Oregon Shakespeare Festival 2016

This weekend my dad and I went up to Ashland for their renowned Shakespeare festival – one of the oldest and most revered in the country. It was started during the Fourth of July celebration in 1935, when eager theatre teacher Angus L. Bowmer asked the city if he could put up a play festival in the boxing arena during the times when there were no matches. The city agreed reluctantly, worrying the plays would end up costing them money. But the shows ended up being more successful than the boxing matches.

Fast forward to 2016 and you have a robust, Tony Award-winning regional theatre district in a small town in Southern Oregon. (This season runs through November and you can learn more about the plays here.) Ashland is delightfully quaint, its downtown peppered with Bard-themed shops and bars and nestled comfortably in the pine-shrouded Rogue Valley. After experiencing the beautiful (if dizzying) drive through the mountains the last time we visited, we decided to opt for the quick hour-long flight. We told everyone we met this was our yearly sojourn to the theatre Mecca, a bit of hopeful manifestation on our parts as it was technically only our second time there. Natural beauty, friendly locals, and world-class theatre make for a perfect daddy-daughter getaway. They have great food too, so you know I’m sold.

We were a little sleepier than the last time we went (when we saw The Tempest and Comedy of Errors) but still made it through the three-hour runtimes with only a couple accidental naps. We fit in three shows this time around: a sweeping, romantic adaptation of Great Expectations, a sumptuous, 1940s era Hollywood  Twelfth Night, and a bizarre, almost Brechtian Timon of Athens. 

In lieu of a review, have a listicle:

Part 1 – Great Expectations
1. OSF clearly makes deliberate choices to both curate an artistically diverse season and to hire diverse casts
2. Seeing black and brown faces in traditional theatre spaces is quietly subversive
3. Resident Costume Designer Emerita Deborah M. Dryden made some STUNNING costumes for Estella (Neemuna Ceesay) in Great Expectations. I lowkey want to wear a bustle now.
4. The simplicity of a good old-fashioned Dickens drama still has a place in our modern theatre landscape

Estella (Nemuna Ceesay) finds Pip’s (Benjamin Bonenfant) fortunes much changed from their youth. Photo by Jenny Graham, Oregon Shakespeare Festival.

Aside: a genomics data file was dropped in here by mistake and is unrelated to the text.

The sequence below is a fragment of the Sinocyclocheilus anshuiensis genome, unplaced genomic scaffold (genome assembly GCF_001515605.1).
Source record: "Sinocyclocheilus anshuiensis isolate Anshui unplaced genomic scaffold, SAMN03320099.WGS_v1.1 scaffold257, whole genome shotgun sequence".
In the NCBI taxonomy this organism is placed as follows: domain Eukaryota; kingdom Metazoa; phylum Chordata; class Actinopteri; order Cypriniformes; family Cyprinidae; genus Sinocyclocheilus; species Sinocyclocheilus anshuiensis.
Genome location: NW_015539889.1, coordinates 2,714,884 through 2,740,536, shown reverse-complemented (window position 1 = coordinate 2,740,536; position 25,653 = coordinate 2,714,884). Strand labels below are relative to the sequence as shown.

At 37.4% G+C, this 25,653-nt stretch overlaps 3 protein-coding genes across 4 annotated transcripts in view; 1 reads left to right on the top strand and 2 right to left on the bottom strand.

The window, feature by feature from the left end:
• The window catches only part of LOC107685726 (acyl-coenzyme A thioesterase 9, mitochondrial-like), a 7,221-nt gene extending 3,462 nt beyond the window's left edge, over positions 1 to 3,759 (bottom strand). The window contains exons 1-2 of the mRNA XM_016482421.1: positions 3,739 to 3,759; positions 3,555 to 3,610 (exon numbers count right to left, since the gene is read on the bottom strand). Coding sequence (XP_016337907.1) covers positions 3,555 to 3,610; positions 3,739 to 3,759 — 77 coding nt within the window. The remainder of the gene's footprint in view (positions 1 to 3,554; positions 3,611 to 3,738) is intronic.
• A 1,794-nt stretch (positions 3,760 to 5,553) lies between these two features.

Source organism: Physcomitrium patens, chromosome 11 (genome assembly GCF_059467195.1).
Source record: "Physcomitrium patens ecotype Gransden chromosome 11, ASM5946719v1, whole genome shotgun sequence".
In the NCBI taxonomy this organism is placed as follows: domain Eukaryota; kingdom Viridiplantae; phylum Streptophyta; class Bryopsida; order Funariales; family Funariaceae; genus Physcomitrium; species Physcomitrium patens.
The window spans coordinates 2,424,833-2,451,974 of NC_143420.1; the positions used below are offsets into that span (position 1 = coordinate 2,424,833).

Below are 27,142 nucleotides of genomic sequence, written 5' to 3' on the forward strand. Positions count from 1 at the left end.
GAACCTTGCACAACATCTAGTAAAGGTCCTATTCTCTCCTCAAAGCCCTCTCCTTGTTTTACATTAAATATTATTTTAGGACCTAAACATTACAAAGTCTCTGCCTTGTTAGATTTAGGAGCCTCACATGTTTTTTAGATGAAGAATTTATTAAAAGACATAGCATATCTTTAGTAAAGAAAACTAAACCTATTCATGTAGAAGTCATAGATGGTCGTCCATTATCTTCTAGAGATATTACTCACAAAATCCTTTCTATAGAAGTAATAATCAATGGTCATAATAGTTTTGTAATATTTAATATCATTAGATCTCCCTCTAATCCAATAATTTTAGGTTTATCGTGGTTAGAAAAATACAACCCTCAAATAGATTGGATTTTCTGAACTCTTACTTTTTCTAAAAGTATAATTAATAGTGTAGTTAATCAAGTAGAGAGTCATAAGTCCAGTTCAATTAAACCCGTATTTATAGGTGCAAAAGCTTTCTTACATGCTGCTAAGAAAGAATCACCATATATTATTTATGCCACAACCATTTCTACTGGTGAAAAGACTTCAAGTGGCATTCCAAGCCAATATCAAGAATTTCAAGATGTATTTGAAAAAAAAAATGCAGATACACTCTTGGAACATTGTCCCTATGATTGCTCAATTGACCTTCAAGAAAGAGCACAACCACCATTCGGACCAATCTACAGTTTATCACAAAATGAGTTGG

Part 2 – Twelfth Night
4. Perfectly choreographed physical comedy takes one of Shakespeare’s funniest plays to the next level
5. Playing two twins is hard, but Sara Bruner (Viola/Sebastien) nails it
6.Everyone in this play is so skilled and specific that it’s hard to single anyone out but the slapstick trio of Maria (Kate Mulligan), Toby Belch (Daniel T. Parker), and Andrew Aguecheek (Danforth Comins) had me in absolute stitches
7.The artistic freedom granted by lack of copyright allowed the director to add in extratextual 1940s slang and a full fledged musical finale that make the show over-the-top in the best way
8. Back at it again with the gorgeous costumes: Susan Tsu’s glamorous getups for Gina Daniels’ Olivia were nothing short of magnificent


Part 3 – Timon of Athens
8. Not all Shakespeare is created equal
9. When a play has a fairly loose plot, the director has a lot of room for invention
10. Room for invention can make for a very odd show
11. Odd is not always good
12. It is possible to appreciate artistic merit and risk-taking while finding a show disturbing and unlikeable
13. It is possible to be both fascinated and repulsed by vibrant and graphic visual aesthetics
14. Much to my chagrin, Timon is pronounced like Simon with a “T”, not like the name of Pumba’s meerkat companion
15. Anthony Heald was excellent, frightening, and disarmingly vulnerable as the shows’ lead. He is (maybe) worth the price of admission.

Timon’s guests (Ensemble) enjoy a sumptuous feast. Photo by Jenny Graham, Oregon Shakespeare Festival. This photo is the moment before they EAT THE COW RAW. AND THEN HAVE AN ORGY WITH WOMAN PUPPETS.

So, I had vastly different experiences at each of the shows. I felt joy, fear, disgust, and sadness. And isn’t that what art is meant to do? Not only delight and entertain, but challenge you? Not everything is for me, and that’s just fine. I hope OSF keeps making wonderful, funny, weird, and beautiful theatre for years to come.

All told, what I appreciated most about the whirlwind theatrical weekend was spending time with my dad. We’re both so busy (aren’t we all?), so uninterrupted time together is a gift. I can’t wait for our next trip up north, daddy ❤

Love and theatre,



4 thoughts on “Oregon Shakespeare Festival 2016

  1. This was delightful. We must all make time with those we love to experience art. So happy to read about the diversity in it. Thanks for sharing this treasure with us.


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